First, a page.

Fuel reduction burning mitigates wildfire effects on forest carbon and greenhouse gas emission
Web of Science
AuthorVolkova, L; Meyer, CPM; Murphy, S; Fairman, T; Reisen, F; Weston, C
Source TitleInternational Journal of Wildland Fire
University of Melbourne Author/sVolkova, Liubov; Murphy, Simon; Fairman, Thomas; Weston, Christopher; Fairman, Thomas
AffiliationSchool of Ecosystem and Forest Sciences
Document TypeJournal Article
CitationsVolkova, L., Meyer, C. P. M., Murphy, S., Fairman, T., Reisen, F. & Weston, C. (2014). Fuel reduction burning mitigates wildfire effects on forest carbon and greenhouse gas emission. INTERNATIONAL JOURNAL OF WILDLAND FIRE, 23 (6), pp.771-780. https://doi.org/10.1071/WF14009.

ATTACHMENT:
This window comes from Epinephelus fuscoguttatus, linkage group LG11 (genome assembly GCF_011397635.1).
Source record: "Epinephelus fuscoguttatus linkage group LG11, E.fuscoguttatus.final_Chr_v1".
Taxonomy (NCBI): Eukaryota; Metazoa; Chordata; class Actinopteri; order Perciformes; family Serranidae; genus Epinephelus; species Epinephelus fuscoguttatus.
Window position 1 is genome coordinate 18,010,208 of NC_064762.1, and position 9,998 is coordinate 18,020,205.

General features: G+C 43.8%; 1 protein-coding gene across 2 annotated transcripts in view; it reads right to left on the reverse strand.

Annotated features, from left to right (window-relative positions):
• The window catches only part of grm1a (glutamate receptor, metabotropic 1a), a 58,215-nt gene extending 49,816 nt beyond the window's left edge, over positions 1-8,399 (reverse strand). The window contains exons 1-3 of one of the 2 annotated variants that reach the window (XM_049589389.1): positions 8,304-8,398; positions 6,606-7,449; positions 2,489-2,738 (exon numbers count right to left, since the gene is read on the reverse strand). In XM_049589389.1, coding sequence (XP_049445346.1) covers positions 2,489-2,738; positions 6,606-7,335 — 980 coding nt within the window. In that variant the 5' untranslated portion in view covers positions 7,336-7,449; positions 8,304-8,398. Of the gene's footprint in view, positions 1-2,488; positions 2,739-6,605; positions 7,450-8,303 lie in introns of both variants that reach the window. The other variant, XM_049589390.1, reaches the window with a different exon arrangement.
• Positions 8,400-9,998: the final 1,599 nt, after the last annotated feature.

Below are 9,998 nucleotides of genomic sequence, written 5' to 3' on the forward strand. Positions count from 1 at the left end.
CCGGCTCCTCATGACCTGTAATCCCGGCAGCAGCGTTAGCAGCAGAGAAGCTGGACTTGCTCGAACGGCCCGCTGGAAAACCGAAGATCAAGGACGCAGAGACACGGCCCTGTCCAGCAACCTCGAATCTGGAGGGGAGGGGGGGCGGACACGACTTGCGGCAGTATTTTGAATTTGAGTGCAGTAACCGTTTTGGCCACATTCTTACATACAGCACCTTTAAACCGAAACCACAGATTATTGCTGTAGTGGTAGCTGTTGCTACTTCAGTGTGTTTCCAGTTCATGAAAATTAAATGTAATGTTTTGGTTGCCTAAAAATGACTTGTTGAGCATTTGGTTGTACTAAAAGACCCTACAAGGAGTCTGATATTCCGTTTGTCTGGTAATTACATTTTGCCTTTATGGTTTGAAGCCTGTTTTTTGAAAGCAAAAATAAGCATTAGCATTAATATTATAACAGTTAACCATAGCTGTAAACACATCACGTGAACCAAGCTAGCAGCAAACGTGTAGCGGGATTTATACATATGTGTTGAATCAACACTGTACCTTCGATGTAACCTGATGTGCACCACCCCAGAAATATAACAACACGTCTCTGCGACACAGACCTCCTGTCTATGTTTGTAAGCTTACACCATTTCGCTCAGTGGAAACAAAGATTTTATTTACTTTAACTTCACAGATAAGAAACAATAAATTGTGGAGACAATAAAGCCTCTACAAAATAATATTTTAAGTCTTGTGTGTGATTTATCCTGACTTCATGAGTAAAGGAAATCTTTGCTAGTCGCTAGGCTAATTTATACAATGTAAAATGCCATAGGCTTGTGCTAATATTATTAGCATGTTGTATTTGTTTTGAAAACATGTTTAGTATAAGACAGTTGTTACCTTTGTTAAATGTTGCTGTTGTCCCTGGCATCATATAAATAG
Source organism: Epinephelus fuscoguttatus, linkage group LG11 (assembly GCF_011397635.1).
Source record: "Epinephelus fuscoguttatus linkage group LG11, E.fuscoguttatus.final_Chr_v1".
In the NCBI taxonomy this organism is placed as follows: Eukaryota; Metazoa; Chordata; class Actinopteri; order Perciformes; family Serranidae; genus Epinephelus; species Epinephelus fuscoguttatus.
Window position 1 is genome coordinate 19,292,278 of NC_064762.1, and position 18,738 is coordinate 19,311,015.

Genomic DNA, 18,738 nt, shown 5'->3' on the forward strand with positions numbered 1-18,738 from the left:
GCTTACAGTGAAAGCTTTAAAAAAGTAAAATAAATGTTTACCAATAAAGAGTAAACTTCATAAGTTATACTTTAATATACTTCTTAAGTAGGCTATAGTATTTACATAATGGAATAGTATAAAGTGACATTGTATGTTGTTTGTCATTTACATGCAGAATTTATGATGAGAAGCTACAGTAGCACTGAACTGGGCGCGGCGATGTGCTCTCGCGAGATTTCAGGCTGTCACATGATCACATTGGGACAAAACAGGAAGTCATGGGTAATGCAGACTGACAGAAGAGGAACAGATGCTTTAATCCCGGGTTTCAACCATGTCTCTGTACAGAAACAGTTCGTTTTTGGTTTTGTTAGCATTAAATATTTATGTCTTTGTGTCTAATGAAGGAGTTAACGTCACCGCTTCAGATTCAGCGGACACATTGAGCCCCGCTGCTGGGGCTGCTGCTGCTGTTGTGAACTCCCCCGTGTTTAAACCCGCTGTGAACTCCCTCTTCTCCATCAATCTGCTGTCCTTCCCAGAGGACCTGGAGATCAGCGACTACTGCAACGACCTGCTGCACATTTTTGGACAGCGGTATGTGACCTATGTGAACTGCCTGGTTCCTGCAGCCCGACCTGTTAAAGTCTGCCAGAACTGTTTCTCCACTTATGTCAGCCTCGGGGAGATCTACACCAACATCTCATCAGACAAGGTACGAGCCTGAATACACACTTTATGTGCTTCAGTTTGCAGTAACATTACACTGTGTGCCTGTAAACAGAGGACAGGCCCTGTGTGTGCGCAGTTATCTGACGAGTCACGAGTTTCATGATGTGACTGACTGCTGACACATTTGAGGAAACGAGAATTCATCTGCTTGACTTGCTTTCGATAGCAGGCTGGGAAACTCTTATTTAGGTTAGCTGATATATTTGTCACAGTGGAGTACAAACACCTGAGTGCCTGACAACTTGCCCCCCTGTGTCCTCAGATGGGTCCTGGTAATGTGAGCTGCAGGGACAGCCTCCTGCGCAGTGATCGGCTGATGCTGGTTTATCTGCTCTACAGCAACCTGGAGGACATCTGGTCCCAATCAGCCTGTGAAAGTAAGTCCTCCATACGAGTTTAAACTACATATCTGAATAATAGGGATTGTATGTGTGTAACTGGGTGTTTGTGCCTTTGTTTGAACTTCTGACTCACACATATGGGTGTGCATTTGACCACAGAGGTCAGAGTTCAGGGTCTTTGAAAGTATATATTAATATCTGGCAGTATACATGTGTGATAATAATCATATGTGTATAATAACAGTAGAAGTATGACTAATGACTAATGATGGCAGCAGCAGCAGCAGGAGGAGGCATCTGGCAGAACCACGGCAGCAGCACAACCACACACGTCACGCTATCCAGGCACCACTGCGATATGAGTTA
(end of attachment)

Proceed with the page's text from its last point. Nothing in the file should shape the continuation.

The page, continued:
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<jats:p> A high-intensity wildfire burnt through a dry Eucalyptus forest in south-eastern Australia that had been fuel reduced with fire 3 months prior, presenting a unique opportunity to measure the effects of fuel reduction (FR) on forest carbon and greenhouse gas (GHG) emissions from wildfires at the start of the fuel accumulation cycle. Less than 3% of total forest carbon to 30-cm soil depth was transferred to the atmosphere in FR burning; the subsequent wildfire transferred a further 6% to the atmosphere. There was a 9% loss in carbon for the FR–wildfire sequence. In nearby forest, last burnt 25 years previously, the wildfire burning transferred 16% of forest carbon to the atmosphere and was characterised by more complete combustion of all fuels and less surface charcoal deposition, compared with fuel-reduced forest. Compared to the fuel-reduced forests, release of non-CO2 GHG doubled following wildfire in long-unburnt forest. Although this is the maximum emission mitigation likely within a planned burning cycle, it suggests a significant potential for FR burns to mitigate GHG emissions in forests at high risk from wildfires. </jats:p>
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